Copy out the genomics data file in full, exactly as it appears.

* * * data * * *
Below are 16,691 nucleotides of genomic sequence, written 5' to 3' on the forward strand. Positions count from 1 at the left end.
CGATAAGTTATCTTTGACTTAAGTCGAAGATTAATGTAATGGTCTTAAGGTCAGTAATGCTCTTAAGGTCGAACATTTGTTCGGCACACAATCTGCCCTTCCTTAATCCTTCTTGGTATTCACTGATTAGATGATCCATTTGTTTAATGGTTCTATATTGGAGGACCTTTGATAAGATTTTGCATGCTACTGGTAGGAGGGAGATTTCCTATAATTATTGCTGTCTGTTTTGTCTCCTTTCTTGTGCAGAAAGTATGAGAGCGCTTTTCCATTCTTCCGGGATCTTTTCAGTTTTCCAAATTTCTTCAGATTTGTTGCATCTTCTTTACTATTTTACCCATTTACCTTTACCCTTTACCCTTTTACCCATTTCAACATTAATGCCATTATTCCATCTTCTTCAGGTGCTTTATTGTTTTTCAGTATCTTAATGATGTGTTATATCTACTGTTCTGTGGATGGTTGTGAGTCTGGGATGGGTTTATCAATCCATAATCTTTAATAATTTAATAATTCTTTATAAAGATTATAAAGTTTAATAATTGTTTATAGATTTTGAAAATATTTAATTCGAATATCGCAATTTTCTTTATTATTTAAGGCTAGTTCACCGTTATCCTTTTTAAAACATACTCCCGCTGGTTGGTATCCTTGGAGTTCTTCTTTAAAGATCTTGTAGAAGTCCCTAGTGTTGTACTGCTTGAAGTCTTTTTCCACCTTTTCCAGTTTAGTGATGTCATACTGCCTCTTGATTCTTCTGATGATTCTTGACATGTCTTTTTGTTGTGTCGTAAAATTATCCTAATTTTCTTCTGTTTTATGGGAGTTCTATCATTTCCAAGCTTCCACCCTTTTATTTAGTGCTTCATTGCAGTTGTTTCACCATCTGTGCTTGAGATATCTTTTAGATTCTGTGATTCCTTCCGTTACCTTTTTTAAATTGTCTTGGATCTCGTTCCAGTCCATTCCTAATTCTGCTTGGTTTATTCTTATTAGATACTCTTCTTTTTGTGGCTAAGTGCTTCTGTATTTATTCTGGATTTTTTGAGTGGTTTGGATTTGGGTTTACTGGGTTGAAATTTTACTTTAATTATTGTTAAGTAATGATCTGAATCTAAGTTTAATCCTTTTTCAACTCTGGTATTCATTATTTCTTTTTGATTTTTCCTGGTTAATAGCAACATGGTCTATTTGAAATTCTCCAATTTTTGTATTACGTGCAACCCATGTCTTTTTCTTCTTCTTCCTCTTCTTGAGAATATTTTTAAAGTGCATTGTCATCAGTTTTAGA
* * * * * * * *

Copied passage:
Below are 16,691 nucleotides of genomic sequence, written 5' to 3' on the forward strand. Positions count from 1 at the left end.
CGATAAGTTATCTTTGACTTAAGTCGAAGATTAATGTAATGGTCTTAAGGTCAGTAATGCTCTTAAGGTCGAACATTTGTTCGGCACACAATCTGCCCTTCCTTAATCCTTCTTGGTATTCACTGATTAGATGATCCATTTGTTTAATGGTTCTATATTGGAGGACCTTTGATAAGATTTTGCATGCTACTGGTAGGAGGGAGATTTCCTATAATTATTGCTGTCTGTTTTGTCTCCTTTCTTGTGCAGAAAGTATGAGAGCGCTTTTCCATTCTTCCGGGATCTTTTCAGTTTTCCAAATTTCTTCAGATTTGTTGCATCTTCTTTACTATTTTACCCATTTACCTTTACCCTTTACCCTTTTACCCATTTCAACATTAATGCCATTATTCCATCTTCTTCAGGTGCTTTATTGTTTTTCAGTATCTTAATGATGTGTTATATCTACTGTTCTGTGGATGGTTGTGAGTCTGGGATGGGTTTATCAATCCATAATCTTTAATAATTTAATAATTCTTTATAAAGATTATAAAGTTTAATAATTGTTTATAGATTTTGAAAATATTTAATTCGAATATCGCAATTTTCTTTATTATTTAAGGCTAGTTCACCGTTATCCTTTTTAAAACATACTCCCGCTGGTTGGTATCCTTGGAGTTCTTCTTTAAAGATCTTGTAGAAGTCCCTAGTGTTGTACTGCTTGAAGTCTTTTTCCACCTTTTCCAGTTTAGTGATGTCATACTGCCTCTTGATTCTTCTGATGATTCTTGACATGTCTTTTTGTTGTGTCGTAAAATTATCCTAATTTTCTTCTGTTTTATGGGAGTTCTATCATTTCCAAGCTTCCACCCTTTTATTTAGTGCTTCATTGCAGTTGTTTCACCATCTGTGCTTGAGATATCTTTTAGATTCTGTGATTCCTTCCGTTACCTTTTTTAAATTGTCTTGGATCTCGTTCCAGTCCATTCCTAATTCTGCTTGGTTTATTCTTATTAGATACTCTTCTTTTTGTGGCTAAGTGCTTCTGTATTTATTCTGGATTTTTTGAGTGGTTTGGATTTGGGTTTACTGGGTTGAAATTTTACTTTAATTATTGTTAAGTAATGATCTGAATCTAAGTTTAATCCTTTTTCAACTCTGGTATTCATTATTTCTTTTTGATTTTTCCTGGTTAATAGCAACATGGTCTATTTGAAATTCTCCAATTTTTGTATTACGTGCAACCCATGTCTTTTTCTTCTTCTTCCTCTTCTTGAGAATATTTTTAAAGTGCATTGTCATCAGTTTTAGA